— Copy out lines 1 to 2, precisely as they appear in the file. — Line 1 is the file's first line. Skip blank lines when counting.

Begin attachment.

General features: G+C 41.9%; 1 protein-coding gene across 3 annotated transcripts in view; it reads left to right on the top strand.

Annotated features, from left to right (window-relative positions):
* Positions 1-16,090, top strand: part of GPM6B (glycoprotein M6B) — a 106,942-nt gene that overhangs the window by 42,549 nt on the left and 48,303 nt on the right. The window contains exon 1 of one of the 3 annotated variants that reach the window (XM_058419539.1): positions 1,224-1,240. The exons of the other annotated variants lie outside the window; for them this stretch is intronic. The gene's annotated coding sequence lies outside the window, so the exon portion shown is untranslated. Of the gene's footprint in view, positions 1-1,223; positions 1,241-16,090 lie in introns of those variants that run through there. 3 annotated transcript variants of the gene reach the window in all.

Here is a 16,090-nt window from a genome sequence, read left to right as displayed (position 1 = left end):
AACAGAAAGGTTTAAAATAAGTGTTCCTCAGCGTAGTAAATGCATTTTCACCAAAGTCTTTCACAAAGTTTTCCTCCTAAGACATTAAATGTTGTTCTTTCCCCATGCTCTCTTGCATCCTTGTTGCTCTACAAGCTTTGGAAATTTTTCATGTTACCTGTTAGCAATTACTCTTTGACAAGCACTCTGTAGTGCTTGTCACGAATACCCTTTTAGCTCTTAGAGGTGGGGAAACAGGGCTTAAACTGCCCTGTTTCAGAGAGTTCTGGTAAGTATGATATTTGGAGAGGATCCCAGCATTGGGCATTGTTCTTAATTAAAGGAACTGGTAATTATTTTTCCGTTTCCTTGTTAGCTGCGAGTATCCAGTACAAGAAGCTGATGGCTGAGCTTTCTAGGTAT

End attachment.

General features: G+C 41.9%; 1 protein-coding gene across 3 annotated transcripts in view; it reads left to right on the top strand.

Annotated features, from left to right (window-relative positions):